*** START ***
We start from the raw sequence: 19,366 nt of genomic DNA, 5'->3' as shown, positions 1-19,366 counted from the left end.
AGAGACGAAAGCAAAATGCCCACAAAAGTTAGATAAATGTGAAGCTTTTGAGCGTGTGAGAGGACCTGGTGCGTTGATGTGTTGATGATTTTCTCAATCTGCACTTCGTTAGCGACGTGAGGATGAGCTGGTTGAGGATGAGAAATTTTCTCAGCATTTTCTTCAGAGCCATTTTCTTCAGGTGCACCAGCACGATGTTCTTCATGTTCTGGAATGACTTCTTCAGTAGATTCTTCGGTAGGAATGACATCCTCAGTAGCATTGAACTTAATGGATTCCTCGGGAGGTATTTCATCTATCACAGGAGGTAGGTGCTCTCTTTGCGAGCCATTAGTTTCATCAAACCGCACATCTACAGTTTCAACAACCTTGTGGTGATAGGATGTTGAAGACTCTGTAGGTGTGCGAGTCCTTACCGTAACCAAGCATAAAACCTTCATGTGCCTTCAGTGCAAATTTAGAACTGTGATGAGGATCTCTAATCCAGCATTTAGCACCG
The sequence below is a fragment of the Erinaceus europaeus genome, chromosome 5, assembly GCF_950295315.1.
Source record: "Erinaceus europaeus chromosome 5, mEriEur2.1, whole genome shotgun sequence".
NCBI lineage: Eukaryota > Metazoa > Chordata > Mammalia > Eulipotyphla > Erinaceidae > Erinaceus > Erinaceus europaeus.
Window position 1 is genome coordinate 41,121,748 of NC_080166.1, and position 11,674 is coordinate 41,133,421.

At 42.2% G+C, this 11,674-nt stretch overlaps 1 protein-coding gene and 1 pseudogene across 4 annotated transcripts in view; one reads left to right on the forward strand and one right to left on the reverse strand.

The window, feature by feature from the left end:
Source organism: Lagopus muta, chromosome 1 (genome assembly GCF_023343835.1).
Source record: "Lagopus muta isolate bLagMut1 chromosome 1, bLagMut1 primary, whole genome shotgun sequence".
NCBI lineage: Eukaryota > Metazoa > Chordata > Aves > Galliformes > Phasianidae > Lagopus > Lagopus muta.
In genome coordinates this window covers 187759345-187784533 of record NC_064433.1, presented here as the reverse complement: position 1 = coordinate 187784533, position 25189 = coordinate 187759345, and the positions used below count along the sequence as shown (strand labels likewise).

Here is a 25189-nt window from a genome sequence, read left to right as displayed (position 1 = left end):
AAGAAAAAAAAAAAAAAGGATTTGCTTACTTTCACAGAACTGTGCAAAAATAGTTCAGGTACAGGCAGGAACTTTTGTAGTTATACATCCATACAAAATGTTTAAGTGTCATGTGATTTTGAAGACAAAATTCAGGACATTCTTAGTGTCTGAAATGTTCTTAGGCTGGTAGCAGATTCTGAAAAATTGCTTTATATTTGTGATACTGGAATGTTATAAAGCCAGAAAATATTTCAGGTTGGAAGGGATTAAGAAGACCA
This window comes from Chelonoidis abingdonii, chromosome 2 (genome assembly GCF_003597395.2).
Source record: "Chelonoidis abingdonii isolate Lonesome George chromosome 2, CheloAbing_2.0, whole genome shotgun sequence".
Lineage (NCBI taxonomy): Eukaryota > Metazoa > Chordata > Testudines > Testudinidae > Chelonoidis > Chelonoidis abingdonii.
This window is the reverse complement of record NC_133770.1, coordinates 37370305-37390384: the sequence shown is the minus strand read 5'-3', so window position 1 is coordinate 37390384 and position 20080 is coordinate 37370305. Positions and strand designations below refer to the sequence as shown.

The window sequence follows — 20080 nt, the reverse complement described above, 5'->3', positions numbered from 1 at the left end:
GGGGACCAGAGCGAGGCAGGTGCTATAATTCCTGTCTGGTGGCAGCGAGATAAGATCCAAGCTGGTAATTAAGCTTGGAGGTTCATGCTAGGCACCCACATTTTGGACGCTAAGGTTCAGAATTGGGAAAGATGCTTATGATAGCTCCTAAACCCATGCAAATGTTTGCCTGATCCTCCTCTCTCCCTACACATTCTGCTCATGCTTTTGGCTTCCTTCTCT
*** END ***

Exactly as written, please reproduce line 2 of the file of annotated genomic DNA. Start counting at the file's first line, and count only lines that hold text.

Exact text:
AGAGACGAAAGCAAAATGCCCACAAAAGTTAGATAAATGTGAAGCTTTTGAGCGTGTGAGAGGACCTGGTGCGTTGATGTGTTGATGATTTTCTCAATCTGCACTTCGTTAGCGACGTGAGGATGAGCTGGTTGAGGATGAGAAATTTTCTCAGCATTTTCTTCAGAGCCATTTTCTTCAGGTGCACCAGCACGATGTTCTTCATGTTCTGGAATGACTTCTTCAGTAGATTCTTCGGTAGGAATGACATCCTCAGTAGCATTGAACTTAATGGATTCCTCGGGAGGTATTTCATCTATCACAGGAGGTAGGTGCTCTCTTTGCGAGCCATTAGTTTCATCAAACCGCACATCTACAGTTTCAACAACCTTGTGGTGATAGGATGTTGAAGACTCTGTAGGTGTGCGAGTCCTTACCGTAACCAAGCATAAAACCTTCATGTGCCTTCAGTGCAAATTTAGAACTGTGATGAGGATCTCTAATCCAGCATTTAGCACCG